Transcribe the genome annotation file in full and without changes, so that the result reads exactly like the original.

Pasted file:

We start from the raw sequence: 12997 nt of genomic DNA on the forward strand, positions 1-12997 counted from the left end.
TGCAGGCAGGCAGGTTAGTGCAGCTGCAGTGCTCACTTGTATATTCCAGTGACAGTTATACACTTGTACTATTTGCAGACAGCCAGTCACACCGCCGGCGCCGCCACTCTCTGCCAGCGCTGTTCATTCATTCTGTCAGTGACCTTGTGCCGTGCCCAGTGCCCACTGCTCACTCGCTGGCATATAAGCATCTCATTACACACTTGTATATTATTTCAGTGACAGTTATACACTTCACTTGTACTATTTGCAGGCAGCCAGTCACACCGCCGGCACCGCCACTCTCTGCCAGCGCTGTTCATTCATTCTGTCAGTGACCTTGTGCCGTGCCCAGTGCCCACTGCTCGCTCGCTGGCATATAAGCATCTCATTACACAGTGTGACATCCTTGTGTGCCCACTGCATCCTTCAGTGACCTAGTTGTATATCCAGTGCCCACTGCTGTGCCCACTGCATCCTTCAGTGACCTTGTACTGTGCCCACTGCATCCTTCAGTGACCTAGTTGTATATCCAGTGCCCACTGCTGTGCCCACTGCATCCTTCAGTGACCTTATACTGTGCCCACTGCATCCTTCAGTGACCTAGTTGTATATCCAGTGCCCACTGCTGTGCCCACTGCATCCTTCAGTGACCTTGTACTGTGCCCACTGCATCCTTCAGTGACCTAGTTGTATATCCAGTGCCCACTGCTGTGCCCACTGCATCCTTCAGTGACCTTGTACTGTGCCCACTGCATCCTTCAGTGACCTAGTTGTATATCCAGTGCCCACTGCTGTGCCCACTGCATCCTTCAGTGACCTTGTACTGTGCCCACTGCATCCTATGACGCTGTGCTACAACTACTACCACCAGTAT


We start from the raw sequence: 12997 nt of genomic DNA on the forward strand, positions 1-12997 counted from the left end.
TGCAGGCAGGCAGGTTAGTGCAGCTGCAGTGCTCACTTGTATATTCCAGTGACAGTTATACACTTGTACTATTTGCAGACAGCCAGTCACACCGCCGGCGCCGCCACTCTCTGCCAGCGCTGTTCATTCATTCTGTCAGTGACCTTGTGCCGTGCCCAGTGCCCACTGCTCACTCGCTGGCATATAAGCATCTCATTACACACTTGTATATTATTTCAGTGACAGTTATACACTTCACTTGTACTATTTGCAGGCAGCCAGTCACACCGCCGGCACCGCCACTCTCTGCCAGCGCTGTTCATTCATTCTGTCAGTGACCTTGTGCCGTGCCCAGTGCCCACTGCTCGCTCGCTGGCATATAAGCATCTCATTACACAGTGTGACATCCTTGTGTGCCCACTGCATCCTTCAGTGACCTAGTTGTATATCCAGTGCCCACTGCTGTGCCCACTGCATCCTTCAGTGACCTTGTACTGTGCCCACTGCATCCTTCAGTGACCTAGTTGTATATCCAGTGCCCACTGCTGTGCCCACTGCATCCTTCAGTGACCTTATACTGTGCCCACTGCATCCTTCAGTGACCTAGTTGTATATCCAGTGCCCACTGCTGTGCCCACTGCATCCTTCAGTGACCTTGTACTGTGCCCACTGCATCCTTCAGTGACCTAGTTGTATATCCAGTGCCCACTGCTGTGCCCACTGCATCCTTCAGTGACCTTGTACTGTGCCCACTGCATCCTTCAGTGACCTAGTTGTATATCCAGTGCCCACTGCTGTGCCCACTGCATCCTTCAGTGACCTTGTACTGTGCCCACTGCATCCTATGACGCTGTGCTACAACTACTACCACCAGTAT